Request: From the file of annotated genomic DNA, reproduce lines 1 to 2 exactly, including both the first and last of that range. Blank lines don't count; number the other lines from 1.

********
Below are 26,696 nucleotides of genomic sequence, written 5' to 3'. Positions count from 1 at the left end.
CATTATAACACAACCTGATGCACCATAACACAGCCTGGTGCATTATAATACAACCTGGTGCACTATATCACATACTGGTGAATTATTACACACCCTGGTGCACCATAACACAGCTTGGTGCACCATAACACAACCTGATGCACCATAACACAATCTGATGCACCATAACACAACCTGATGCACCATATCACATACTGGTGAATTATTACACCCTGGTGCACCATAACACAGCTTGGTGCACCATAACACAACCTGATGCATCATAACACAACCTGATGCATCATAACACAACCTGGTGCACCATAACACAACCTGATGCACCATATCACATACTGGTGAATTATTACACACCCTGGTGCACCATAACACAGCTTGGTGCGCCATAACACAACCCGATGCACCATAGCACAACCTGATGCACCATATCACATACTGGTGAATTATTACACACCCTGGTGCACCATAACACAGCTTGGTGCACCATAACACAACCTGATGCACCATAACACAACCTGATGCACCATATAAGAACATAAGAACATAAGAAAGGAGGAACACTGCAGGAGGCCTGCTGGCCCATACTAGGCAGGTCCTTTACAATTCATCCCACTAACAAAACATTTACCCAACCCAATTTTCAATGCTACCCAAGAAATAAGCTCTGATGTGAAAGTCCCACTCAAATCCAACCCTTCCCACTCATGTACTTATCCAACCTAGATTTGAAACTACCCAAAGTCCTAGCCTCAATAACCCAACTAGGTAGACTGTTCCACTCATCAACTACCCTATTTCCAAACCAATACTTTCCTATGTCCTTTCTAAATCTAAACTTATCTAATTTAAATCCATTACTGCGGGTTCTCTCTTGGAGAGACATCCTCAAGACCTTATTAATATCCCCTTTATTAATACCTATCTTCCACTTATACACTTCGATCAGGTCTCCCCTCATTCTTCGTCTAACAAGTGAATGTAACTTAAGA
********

Below are 26,696 nucleotides of genomic sequence, written 5' to 3'. Positions count from 1 at the left end.
CATTATAACACAACCTGATGCACCATAACACAGCCTGGTGCATTATAATACAACCTGGTGCACTATATCACATACTGGTGAATTATTACACACCCTGGTGCACCATAACACAGCTTGGTGCACCATAACACAACCTGATGCACCATAACACAATCTGATGCACCATAACACAACCTGATGCACCATATCACATACTGGTGAATTATTACACCCTGGTGCACCATAACACAGCTTGGTGCACCATAACACAACCTGATGCATCATAACACAACCTGATGCATCATAACACAACCTGGTGCACCATAACACAACCTGATGCACCATATCACATACTGGTGAATTATTACACACCCTGGTGCACCATAACACAGCTTGGTGCGCCATAACACAACCCGATGCACCATAGCACAACCTGATGCACCATATCACATACTGGTGAATTATTACACACCCTGGTGCACCATAACACAGCTTGGTGCACCATAACACAACCTGATGCACCATAACACAACCTGATGCACCATATAAGAACATAAGAACATAAGAAAGGAGGAACACTGCAGGAGGCCTGCTGGCCCATACTAGGCAGGTCCTTTACAATTCATCCCACTAACAAAACATTTACCCAACCCAATTTTCAATGCTACCCAAGAAATAAGCTCTGATGTGAAAGTCCCACTCAAATCCAACCCTTCCCACTCATGTACTTATCCAACCTAGATTTGAAACTACCCAAAGTCCTAGCCTCAATAACCCAACTAGGTAGACTGTTCCACTCATCAACTACCCTATTTCCAAACCAATACTTTCCTATGTCCTTTCTAAATCTAAACTTATCTAATTTAAATCCATTACTGCGGGTTCTCTCTTGGAGAGACATCCTCAAGACCTTATTAATATCCCCTTTATTAATACCTATCTTCCACTTATACACTTCGATCAGGTCTCCCCTCATTCTTCGTCTAACAAGTGAATGTAACTTAAGA